An elderly woman and her pet poodle were rescued by a volunteer firefighter after the car she was driving plunged into the Whangarei Harbour on a notorious corner.
The Parua Bay woman, in her 70s, and her dog were heading towards Whangarei when the Toyota Corolla vehicle left the road, tumbled down a steep 4-metre rocky retaining wall and landed in the water at Fishermans Point about 9am yesterday.
The car landed upright but immediately started to fill with seawater and smoke from the shorting wires.
Only moments behind in a following vehicle was off duty Onerahi volunteer firefighter Kim Gyton, who noticed the white car in the tide.
"We were heading to town and I saw it over the edge. I thought it might have happened last night but shot back to check just in case," Mr Gyton said.
He quickly discovered the woman in the driver's seat and a poodle on the passenger's side and the car was full of smoke.
Mr Gyton, who has been a volunteer firefighter for 12 years, said his firefighting training for emergency situations kicked in.
"I looked at the boats to see what way they were facing. The tide was coming in pretty fast," Mr Gyton said.
"The scariest part was it was full with smoke with all the wires fusing. I was concerned about it catching on fire.
"I made the decision to pull her out and get her away from that car."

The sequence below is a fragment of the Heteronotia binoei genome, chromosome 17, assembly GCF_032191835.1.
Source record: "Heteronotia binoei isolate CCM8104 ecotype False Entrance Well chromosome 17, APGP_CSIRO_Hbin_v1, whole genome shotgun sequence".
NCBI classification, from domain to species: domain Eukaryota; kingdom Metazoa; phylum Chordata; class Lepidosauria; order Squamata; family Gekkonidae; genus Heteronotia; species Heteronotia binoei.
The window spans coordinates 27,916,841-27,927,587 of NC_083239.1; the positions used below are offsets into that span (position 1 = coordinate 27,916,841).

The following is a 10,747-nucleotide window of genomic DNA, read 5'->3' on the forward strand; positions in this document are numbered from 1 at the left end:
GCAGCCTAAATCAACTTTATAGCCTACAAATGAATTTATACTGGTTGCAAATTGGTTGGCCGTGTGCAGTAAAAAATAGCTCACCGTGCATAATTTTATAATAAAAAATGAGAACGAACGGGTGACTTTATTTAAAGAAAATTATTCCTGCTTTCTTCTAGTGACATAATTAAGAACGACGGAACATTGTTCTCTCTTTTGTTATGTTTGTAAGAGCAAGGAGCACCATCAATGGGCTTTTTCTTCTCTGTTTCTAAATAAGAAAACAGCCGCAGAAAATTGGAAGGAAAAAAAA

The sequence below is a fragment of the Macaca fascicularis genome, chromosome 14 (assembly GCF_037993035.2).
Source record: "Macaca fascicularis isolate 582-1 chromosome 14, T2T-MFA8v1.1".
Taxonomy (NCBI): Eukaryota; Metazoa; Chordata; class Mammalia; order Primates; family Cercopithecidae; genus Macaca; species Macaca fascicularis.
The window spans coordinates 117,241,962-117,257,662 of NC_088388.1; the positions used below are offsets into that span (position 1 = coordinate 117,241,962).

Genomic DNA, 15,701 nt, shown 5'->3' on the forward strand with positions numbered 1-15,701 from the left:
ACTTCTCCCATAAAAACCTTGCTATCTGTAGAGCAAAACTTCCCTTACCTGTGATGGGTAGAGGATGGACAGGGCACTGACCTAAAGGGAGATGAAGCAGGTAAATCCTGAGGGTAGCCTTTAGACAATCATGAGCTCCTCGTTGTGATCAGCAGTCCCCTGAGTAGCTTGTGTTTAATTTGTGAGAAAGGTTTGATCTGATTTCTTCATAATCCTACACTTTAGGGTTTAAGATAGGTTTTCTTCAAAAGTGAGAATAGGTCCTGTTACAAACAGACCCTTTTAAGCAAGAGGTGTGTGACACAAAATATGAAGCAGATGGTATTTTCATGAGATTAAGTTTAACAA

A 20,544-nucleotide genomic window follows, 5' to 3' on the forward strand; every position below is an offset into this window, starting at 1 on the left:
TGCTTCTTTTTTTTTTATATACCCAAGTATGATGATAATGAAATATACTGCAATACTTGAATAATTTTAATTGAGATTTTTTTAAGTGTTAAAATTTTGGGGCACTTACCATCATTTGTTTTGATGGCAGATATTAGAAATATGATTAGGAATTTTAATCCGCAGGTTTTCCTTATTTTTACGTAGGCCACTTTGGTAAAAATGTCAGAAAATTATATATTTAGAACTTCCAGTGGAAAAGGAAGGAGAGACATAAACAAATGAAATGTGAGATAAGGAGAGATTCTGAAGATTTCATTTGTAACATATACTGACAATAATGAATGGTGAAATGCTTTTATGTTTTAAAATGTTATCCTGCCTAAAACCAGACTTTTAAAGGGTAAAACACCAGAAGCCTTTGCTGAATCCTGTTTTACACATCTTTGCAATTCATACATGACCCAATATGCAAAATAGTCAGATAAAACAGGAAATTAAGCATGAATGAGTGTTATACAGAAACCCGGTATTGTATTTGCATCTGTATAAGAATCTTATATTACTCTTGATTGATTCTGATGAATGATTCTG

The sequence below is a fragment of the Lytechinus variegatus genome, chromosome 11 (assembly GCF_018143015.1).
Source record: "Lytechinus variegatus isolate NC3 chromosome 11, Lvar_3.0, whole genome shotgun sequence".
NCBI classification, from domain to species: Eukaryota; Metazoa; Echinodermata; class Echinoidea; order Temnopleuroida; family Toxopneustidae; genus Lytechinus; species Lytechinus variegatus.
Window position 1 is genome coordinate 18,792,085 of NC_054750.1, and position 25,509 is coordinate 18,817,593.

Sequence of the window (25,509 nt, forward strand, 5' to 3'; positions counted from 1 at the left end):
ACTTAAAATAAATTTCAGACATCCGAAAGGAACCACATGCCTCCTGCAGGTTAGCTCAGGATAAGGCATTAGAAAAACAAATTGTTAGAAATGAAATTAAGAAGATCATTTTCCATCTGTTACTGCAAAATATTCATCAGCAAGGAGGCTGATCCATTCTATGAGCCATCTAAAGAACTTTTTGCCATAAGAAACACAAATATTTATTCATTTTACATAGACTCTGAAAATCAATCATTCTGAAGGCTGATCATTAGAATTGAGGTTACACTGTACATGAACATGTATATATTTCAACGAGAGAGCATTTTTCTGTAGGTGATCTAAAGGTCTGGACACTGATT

But first he got the dog ashore safely and then returned to carry the woman to nearby rocks. The water was up to the top of his thighs as high tide at 11am approached. By then about six people had stopped to help.
"A midwife was there and she did some first aid to a cut on the lady's head. Everyone was working together and it was absolutely fantastic."
Mr Gyton's wife rang for the fire service and crews from Whangarei and Onerahi arrived.
The woman was put on a stretcher and carried to a flat grassy area where she was put in an ambulance and taken to Whangarei Hospital. The woman was in a stable condition late yesterday and was kept in over night.
It's believed she had head, chest and leg injuries.
The road was closed while a crane was used to haul the car from the water onto the back of a tow truck.
The corner has been the scene of a number of crashes.
Whangarei District Council spokeswoman Ann Midson said the corner at Fishermans Point had undergone an accident black spot review and as a result there had been significant safety work done.
More than $125,000 had been spent which included 300 metres of guard rails, additional signs, edge marker posts, rumble strips and widening the road with concrete "aprons" which stopped gravel washing onto the road surface.
Ms Midson said engineers would visit the site following yesterday's crash to see if there was anything more that could be done to make the corner safer.